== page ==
Chichen Itza – Kukulkan

aka feathered, or plumed  serpent – Mayan snake deity; the god of the four elements, as well as a creator and god of resurrection and reincarnation.

The serpent as a symbol still holds significant meaning in modern cultures as it did in the past. As an animal, the snake is both feared and loved in its beautiful design, aptitude for survival and dangerous ability, hence, is  part of the wonder of a creature that has held the attention of cultures for thousands of years.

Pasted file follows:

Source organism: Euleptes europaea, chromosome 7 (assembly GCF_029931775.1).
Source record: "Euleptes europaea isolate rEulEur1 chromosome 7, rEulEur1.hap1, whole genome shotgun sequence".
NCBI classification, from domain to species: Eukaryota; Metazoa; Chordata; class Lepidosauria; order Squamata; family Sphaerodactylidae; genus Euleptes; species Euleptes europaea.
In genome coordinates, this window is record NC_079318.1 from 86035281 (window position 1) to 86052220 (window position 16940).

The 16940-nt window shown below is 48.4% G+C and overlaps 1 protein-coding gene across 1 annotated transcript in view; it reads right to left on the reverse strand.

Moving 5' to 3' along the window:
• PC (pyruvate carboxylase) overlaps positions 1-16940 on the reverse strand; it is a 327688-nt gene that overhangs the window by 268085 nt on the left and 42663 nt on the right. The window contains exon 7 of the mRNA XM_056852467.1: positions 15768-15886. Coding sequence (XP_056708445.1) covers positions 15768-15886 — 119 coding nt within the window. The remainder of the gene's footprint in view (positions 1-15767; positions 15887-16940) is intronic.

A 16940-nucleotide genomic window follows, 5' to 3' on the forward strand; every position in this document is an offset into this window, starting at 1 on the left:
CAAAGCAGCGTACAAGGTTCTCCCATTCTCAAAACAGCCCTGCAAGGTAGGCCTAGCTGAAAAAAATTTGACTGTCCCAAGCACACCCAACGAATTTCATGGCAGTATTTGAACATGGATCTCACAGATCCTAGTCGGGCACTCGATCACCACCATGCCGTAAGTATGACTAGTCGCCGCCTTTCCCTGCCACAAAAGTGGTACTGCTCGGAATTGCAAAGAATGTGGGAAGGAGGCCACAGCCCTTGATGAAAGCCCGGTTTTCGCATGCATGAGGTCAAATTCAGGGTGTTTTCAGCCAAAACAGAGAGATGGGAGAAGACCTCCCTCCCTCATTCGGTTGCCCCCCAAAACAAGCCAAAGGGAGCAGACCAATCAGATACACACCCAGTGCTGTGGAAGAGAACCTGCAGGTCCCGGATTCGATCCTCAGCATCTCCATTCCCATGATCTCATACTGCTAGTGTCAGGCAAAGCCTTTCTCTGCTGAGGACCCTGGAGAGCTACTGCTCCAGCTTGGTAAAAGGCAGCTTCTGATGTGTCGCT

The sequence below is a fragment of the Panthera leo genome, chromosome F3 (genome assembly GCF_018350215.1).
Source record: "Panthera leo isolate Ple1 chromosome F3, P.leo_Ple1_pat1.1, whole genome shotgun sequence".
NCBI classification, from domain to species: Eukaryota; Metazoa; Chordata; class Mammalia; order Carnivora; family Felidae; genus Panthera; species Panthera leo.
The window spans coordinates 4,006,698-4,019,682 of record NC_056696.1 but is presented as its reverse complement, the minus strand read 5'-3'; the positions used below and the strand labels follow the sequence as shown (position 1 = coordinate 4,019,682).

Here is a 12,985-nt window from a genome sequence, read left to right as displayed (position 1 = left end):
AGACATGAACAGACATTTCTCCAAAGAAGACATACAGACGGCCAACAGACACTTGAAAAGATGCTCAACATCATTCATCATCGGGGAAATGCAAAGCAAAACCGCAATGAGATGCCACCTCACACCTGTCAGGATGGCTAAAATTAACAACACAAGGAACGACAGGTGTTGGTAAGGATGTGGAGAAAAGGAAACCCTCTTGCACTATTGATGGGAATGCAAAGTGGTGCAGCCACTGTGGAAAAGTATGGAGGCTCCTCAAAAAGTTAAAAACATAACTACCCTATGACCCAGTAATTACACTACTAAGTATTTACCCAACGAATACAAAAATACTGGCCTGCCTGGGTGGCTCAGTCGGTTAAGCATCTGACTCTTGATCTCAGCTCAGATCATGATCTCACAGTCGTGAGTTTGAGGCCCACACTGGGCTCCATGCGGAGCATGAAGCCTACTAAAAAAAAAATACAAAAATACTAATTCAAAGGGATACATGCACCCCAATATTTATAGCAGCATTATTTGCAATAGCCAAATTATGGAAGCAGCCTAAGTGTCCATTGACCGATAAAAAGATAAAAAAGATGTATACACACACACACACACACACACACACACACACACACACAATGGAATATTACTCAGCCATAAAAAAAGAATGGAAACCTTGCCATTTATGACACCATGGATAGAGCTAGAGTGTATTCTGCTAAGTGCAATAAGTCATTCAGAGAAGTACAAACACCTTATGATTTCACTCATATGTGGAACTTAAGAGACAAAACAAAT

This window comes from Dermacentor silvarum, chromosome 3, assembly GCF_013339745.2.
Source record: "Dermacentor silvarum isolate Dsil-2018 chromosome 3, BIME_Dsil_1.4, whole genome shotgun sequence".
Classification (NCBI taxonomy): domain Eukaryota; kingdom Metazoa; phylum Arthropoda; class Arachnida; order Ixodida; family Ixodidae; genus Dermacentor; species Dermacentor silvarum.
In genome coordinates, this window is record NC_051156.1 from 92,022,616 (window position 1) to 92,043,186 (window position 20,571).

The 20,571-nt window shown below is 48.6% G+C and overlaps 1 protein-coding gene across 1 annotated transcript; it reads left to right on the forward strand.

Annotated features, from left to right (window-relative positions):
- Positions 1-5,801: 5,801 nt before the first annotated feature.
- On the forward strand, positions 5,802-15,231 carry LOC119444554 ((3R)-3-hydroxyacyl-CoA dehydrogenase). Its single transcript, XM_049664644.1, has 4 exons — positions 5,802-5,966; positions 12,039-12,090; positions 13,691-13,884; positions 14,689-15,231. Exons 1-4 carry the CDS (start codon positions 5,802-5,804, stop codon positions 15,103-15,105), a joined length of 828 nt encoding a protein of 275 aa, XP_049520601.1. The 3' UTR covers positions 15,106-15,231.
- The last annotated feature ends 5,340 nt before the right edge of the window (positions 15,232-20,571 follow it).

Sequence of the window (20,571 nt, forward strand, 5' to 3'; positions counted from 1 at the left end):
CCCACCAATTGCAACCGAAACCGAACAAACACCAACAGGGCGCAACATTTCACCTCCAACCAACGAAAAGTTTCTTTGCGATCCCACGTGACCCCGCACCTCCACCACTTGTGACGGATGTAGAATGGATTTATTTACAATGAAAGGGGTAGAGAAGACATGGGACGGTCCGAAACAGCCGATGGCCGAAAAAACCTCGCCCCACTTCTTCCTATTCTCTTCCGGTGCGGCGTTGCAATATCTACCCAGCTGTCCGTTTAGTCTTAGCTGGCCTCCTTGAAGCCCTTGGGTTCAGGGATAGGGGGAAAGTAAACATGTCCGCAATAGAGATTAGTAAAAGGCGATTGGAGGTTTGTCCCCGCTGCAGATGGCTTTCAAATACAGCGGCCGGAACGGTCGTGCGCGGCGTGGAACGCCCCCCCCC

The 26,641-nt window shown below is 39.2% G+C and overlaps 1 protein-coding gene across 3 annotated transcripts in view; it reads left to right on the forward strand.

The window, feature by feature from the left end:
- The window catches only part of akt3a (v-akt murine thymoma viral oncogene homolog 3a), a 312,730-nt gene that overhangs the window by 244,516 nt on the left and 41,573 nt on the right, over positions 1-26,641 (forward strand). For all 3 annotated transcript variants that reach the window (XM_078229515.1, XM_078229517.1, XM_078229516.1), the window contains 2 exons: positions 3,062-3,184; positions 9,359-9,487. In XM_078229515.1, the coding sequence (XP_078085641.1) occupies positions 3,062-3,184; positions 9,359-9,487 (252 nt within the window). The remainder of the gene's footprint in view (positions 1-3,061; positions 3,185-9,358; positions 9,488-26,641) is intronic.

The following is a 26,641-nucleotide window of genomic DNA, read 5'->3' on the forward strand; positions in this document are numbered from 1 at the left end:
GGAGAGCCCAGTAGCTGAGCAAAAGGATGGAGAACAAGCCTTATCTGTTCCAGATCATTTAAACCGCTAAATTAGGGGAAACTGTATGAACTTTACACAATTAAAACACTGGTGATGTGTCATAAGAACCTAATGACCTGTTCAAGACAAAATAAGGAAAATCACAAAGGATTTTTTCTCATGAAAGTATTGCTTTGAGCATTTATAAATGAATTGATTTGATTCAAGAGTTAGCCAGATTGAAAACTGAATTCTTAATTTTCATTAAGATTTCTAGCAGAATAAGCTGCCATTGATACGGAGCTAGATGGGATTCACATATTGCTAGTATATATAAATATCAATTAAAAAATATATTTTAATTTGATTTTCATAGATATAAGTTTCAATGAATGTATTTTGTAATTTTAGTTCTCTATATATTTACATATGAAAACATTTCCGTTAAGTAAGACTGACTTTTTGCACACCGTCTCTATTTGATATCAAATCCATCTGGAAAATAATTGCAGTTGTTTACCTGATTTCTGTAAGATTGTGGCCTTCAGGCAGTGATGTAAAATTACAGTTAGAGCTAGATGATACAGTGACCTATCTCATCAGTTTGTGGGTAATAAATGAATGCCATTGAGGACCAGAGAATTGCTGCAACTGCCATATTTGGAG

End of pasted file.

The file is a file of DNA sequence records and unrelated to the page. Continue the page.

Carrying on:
“Perhaps the most remarkable associations with serpents seen in Mesoamerican culture are the vision serpents thought to be linked with Mayan bloodletting rituals. Bloodletting was a ritual that was interwoven in Maya life; Kings and consorts would perform them for every important political or religious event, new life stage, and momentous calendar period(s).  The blood would then be poured onto paper and burned; this was thought to keep the cosmos in place. The rising smoke from the burning paper then took the form of a giant serpent, and a deity or ancestor would then emerge from its open mouth. This allowed the experiencer a direct means of communication with gods, dead ancestors, and forces unknown from the underworld. With this, the serpent was seen as a doorway to the spirit realm, a link that allowed outside forces to bear witness and provide guidance. It was thought that the performance of these rituals helped to maintain the order of the universe. This powerful connection may have been used by kings to “intimidate their people and convince them of the necessity of royalty”. Forms of the ritualized bloodletting seen in ancient Mayan culture have been found to be practiced by later descendants after the disappearance of their civilization.” Blog excerpt by Austin Terry

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